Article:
02 February 2018


Feast of the Presentation of Jesus in the Temple
Feast of the Purification of the Blessed Virgin Mary

February 2nd

One of the things I miss most about teaching, is the rhythm of the school year.  Teachers are teased about their ever changing bulletin boards, but the reality is they are an excellent example of the ebb and flow of the school year.  There is always something to be putting away until next year, something to be doing right now, and something to be preparing for.  Working outside of a school system now, it is very easy to get stuck in a rut where every day is just a continuation of the previous; there is always work to do and what doesn't get done today will need to get done tomorrow.  My consolation, then, is that the Church gives us seasons and feasts to give rhythm and flow the the whole year.

Today, Candlemas, is one of my favorite feast days.  Two feast days, really.  In Jewish custom, not only did the first born male need to be purchased back from God with two turtledoves or two young pigeons, but a woman who had given birth was considered unclean, so purification was necessary.  Hence the two feast days.

The Gospel for today does a better job explaining:

Luke 2:22-40 Revised Standard Version Catholic Edition

And when the time came for their purification according to the law of Moses, they brought him up to Jerusalem to present him to the Lord (as it is written in the law of the Lord, “Every male that opens the womb shall be called holy to the Lord”) and to offer a sacrifice according to what is said in the law of the Lord, “a pair of turtledoves, or two young pigeons.” Now there was a man in Jerusalem, whose name was Simeon, and this man was righteous and devout, looking for the consolation of Israel, and the Holy Spirit was upon him. And it had been revealed to him by the Holy Spirit that he should not see death before he had seen the Lord’s Christ. And inspired by the Spirit[a] he came into the temple; and when the parents brought in the child Jesus, to do for him according to the custom of the law, he took him up in his arms and blessed God and said,

“Lord, now lettest thou thy servant depart in peace,
according to thy word;
for mine eyes have seen thy salvation
which thou hast prepared in the presence of all peoples,
a light for revelation to the Gentiles,
and for glory to thy people Israel.”

And his father and his mother marveled at what was said about him; and Simeon blessed them and said to Mary his mother,

“Behold, this child is set for the fall[b] and rising of many in Israel,
and for a sign that is spoken against
(and a sword will pierce through your own soul also),
that thoughts out of many hearts may be revealed.”

And there was a prophetess, Anna, the daughter of Phan′u-el, of the tribe of Asher; she was of a great age, having lived with her husband seven years from her virginity, and as a widow till she was eighty-four. She did not depart from the temple, worshiping with fasting and prayer night and day. And coming up at that very hour she gave thanks to God, and spoke of him to all who were looking for the redemption of Jerusalem.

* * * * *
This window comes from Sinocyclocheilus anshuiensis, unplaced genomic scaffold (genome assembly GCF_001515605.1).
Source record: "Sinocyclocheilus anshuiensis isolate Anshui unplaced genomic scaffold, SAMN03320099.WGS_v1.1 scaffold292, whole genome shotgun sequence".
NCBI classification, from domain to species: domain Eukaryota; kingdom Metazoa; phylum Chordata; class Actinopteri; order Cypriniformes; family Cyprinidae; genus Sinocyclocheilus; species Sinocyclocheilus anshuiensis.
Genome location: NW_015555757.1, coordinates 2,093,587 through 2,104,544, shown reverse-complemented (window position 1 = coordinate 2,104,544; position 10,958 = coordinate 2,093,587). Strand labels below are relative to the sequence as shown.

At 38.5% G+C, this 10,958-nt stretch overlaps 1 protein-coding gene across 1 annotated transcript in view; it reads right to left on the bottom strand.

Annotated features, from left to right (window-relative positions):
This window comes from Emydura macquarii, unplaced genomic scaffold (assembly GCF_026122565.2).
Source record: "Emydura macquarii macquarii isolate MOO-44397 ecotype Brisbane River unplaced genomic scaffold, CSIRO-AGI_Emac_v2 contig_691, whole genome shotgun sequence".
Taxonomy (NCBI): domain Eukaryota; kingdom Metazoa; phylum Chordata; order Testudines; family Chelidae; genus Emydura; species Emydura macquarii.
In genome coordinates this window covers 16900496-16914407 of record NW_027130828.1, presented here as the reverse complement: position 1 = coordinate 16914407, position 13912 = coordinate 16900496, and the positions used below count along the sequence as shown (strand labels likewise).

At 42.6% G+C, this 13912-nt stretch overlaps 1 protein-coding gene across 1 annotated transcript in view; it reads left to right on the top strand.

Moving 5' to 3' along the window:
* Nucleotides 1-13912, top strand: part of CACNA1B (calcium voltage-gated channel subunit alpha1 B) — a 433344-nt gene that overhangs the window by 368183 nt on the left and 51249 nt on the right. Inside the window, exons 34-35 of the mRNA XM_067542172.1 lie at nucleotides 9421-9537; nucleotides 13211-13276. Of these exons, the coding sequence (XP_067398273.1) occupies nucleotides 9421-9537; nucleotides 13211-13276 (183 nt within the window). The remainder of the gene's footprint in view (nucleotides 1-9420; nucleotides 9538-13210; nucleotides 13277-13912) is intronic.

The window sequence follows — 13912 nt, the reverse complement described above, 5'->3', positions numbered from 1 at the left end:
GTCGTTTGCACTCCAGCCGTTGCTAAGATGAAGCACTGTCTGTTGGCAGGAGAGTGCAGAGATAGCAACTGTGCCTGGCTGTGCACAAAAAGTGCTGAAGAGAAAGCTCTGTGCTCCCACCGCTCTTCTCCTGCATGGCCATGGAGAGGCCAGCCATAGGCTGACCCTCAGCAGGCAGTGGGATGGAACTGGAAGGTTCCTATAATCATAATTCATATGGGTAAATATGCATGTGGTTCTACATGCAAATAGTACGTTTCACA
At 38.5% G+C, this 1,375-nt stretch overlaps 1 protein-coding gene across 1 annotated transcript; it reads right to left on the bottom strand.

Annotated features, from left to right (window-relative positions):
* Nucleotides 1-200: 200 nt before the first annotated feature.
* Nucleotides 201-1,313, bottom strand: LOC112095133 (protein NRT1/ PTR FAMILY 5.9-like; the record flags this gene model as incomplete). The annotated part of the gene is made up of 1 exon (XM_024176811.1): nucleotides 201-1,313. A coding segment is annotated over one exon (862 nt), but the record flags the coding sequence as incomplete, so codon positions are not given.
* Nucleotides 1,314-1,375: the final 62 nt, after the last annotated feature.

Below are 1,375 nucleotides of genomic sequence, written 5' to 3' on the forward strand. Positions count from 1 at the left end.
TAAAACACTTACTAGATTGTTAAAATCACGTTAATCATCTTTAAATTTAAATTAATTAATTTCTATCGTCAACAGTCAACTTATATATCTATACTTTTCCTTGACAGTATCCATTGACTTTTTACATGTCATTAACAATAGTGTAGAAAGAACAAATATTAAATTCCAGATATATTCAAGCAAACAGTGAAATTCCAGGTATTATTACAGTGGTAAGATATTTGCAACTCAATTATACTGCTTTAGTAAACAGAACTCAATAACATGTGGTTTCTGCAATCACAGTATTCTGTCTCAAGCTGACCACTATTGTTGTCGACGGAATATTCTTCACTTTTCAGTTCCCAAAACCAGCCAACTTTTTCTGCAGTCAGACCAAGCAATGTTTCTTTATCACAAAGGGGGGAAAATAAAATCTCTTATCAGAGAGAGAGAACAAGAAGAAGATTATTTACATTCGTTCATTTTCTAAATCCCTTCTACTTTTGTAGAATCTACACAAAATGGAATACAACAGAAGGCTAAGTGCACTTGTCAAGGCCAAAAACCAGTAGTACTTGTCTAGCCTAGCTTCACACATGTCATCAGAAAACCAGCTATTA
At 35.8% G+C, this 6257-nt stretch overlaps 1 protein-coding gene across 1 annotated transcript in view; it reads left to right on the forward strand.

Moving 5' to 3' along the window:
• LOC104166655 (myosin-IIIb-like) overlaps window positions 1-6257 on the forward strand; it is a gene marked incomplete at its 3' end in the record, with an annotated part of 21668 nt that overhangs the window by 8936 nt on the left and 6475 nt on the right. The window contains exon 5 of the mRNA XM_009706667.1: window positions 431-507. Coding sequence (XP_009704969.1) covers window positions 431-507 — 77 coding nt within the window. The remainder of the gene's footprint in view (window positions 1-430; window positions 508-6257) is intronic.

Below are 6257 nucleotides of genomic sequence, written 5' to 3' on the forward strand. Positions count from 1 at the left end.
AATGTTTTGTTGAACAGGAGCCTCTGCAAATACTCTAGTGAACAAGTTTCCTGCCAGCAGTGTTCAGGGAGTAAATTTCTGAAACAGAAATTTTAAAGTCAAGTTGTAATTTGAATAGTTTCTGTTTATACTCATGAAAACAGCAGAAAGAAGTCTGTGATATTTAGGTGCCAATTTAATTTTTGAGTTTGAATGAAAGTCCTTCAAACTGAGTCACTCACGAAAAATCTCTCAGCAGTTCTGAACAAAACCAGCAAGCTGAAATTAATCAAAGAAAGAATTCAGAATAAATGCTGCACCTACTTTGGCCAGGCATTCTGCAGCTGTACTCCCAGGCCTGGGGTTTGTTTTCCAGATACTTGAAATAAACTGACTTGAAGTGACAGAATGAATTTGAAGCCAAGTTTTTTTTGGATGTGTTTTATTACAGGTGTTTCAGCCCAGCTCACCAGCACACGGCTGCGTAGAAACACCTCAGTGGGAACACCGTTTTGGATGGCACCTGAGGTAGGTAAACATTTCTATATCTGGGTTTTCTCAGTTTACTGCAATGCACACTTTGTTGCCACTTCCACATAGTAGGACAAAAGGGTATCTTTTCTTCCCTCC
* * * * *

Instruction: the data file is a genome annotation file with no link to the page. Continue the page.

And when they had performed everything according to the law of the Lord, they returned into Galilee, to their own city, Nazareth. And the child grew and became strong, filled with wisdom; and the favor of God was upon him.

Because of Simeon's words about Jesus being the light to the gentiles, the Church has traditionally blessed the candles to be used during the coming year: Candlemas.

There was an excellent article written in 1942 by a Fr. John Bolen titled The Wax Candle in the Liturgy, and I highly recommend reading it.  Years ago, when we started making candles for our home use, we used paraffin wax.  It was cheap and easy to work with, but recently we have switched to 100% beeswax.  If you are looking for a reason to switch to beeswax candles, the interwebs will give you plenty of reasons.  I do not, however, dip all our candles.  We use tin molds to make both tapers and pillar candles.  In my mind, it is out of economy.  When we dip candles, you always have to have around 4 lbs of wax melted so that the candles don't get stumpy.  When we pour candles, we can use every last drop.

In the sense that we prepare candles before actual Candlemas, we started celebrating weeks ago!

This year, we made white candles, as well as colored candles for our Advent wreath.  The colors we choose were Violet and Rose.  I recommend dye flakes vs pigments.  They are easy to measure and mix, and don't clog the candles.

We then took the candles to Mass with us, and they were blessed!

 We had a wonderful dinner by candlelight, and enjoyed an evening remembering that Christ came into the world to be a light to all of us.

Everything does taste better by candle light....


The Nativity scene will be packed up tomorrow, as we close out Christmastide and we will start gathering everything to start Lent in a few weeks.  All the best from our family to your's.  May your evening be a blessed one, and the coming year be full of grace and peace.

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